However the  landscape of contemporary British class society  is no longer like this.  Class relations are a site of fluid projections and introjections, still underpinned by structures of inequality, of course, but not only those  of wealth and power,  but of social, cultural, intellectual and bio-political capital. Class identities  have become radically  eccentric to themselves, in the sense of  being formed in relation to the Other within.  Inside every proletarian there is a bourgeois struggling to get out. Inside every meritocrat, an  aristocrat.  And vice versa. That is why those who live on the other side of the class tracks are such an ambivalent object of fear and fascination. Freud grasped this dynamic far better than Marx. In his essay on the family romance, he shows how poor or abandoned children create imaginary genealogies for themselves, inventing biographies in which they are   ‘in reality’ (i.e. in fantasy) offspring of the rich and famous, and have suffered  the misfortune of being   kidnapped by the poor utterly worthless  people who happen to be actually bringing them up. Equally those who actually occupy exalted positions in society often fantasise about the simpler and  more authentic lives  of  the ‘common people’ and engage in a variety of practices, from slumming to  social transvestism and trading places in order  to vicariously  experience  ‘how the other half lives’.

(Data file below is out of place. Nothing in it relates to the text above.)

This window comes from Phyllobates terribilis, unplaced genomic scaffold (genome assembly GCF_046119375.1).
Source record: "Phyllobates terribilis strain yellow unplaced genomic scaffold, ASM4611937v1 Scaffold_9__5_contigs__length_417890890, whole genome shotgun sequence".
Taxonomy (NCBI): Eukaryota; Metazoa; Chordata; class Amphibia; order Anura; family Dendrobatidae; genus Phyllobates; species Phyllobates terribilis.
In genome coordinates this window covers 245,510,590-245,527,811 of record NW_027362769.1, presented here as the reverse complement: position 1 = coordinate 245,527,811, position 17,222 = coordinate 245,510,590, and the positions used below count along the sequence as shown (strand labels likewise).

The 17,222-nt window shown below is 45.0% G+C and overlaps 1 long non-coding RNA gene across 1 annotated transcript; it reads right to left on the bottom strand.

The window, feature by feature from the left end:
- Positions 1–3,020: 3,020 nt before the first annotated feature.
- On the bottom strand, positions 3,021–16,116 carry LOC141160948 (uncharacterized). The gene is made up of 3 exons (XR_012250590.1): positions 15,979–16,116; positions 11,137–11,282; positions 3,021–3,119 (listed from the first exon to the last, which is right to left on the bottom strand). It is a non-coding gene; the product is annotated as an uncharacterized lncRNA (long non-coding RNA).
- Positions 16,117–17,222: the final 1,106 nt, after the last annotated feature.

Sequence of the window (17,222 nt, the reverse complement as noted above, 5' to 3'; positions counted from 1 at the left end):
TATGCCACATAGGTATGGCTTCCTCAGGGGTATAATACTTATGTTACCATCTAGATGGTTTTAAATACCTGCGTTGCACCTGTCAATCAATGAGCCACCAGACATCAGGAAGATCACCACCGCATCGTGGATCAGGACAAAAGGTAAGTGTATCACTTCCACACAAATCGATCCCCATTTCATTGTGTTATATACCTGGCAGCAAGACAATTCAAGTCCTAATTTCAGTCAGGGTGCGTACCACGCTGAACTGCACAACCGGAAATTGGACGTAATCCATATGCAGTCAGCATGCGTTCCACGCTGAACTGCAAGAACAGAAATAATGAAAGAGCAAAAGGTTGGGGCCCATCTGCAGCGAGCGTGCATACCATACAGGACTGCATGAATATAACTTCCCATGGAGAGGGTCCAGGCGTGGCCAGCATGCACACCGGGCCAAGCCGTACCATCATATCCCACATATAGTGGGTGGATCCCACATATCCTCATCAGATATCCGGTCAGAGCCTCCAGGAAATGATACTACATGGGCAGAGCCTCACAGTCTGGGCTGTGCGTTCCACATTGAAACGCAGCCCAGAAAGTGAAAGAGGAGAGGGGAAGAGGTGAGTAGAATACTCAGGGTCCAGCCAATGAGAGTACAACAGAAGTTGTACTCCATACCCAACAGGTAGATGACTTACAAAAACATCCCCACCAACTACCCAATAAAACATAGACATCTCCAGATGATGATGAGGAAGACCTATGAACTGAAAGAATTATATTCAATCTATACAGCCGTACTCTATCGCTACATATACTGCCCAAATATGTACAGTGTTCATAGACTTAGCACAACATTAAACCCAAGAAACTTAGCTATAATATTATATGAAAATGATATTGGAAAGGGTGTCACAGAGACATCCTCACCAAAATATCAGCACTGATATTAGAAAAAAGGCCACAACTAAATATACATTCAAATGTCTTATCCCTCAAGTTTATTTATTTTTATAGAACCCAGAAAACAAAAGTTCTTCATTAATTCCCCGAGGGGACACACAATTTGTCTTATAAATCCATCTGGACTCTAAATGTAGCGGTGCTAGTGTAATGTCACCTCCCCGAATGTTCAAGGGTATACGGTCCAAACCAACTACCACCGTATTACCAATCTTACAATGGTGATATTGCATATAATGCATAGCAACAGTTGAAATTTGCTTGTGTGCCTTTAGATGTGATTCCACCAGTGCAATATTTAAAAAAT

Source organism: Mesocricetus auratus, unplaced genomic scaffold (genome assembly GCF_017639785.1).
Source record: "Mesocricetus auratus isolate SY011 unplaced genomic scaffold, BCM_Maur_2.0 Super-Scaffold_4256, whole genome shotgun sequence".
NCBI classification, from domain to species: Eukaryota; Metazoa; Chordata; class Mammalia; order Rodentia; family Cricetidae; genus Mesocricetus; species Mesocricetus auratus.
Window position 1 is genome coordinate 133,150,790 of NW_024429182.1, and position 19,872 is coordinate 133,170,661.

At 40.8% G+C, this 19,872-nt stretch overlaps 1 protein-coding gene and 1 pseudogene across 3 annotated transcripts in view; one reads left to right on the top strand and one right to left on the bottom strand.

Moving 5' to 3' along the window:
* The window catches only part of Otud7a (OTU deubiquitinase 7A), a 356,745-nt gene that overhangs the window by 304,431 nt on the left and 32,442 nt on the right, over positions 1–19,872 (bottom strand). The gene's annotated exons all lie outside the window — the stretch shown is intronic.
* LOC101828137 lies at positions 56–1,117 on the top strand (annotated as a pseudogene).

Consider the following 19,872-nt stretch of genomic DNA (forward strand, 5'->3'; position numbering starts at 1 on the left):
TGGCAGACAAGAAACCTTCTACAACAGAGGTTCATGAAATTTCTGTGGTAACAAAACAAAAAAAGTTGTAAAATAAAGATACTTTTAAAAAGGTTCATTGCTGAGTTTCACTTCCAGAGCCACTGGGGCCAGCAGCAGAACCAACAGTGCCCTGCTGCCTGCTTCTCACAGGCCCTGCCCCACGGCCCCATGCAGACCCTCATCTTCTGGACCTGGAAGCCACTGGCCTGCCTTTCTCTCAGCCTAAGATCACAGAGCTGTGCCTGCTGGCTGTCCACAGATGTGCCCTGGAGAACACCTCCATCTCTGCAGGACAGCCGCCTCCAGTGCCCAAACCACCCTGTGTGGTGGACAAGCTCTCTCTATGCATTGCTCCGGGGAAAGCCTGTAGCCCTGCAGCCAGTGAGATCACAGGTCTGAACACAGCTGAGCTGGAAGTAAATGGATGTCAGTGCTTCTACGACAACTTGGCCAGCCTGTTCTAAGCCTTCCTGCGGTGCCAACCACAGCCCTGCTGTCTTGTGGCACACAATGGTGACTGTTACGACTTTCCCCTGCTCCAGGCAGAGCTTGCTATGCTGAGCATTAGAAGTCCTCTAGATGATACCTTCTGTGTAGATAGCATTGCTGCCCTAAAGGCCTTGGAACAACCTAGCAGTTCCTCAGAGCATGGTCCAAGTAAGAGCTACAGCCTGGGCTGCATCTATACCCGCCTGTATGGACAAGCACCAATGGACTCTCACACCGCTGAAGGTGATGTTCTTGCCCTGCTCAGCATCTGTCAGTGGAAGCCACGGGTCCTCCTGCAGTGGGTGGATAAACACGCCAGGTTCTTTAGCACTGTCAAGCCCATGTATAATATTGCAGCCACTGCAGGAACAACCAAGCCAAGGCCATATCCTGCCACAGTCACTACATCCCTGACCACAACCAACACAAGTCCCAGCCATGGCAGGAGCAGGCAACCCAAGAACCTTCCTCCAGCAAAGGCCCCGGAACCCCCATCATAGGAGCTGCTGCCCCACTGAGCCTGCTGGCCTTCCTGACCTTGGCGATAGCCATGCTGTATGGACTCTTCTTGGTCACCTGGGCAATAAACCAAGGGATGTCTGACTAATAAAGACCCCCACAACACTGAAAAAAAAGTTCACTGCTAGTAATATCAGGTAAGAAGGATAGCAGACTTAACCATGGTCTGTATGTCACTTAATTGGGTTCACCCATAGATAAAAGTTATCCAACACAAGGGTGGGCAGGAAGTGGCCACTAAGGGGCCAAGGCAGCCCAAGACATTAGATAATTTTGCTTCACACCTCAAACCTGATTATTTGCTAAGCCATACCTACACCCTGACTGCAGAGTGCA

Of course you can dismiss all this as yet another example of false consciousness.  As in the Pulp song.  But I think it has less  to do with inverted  snobbery, or the politics of envy     than  a  form of  projective identification driven by a pervasive and restless sense that something essential is lacking in privileged standpoints, especially where these  have been  inherited.  However these games of trading places have been upset by  the fact that the places themselves have become destabilised  along with the communities of affiliation which hitherto gave them their anchorage in a moral anatomy of fixed distinction.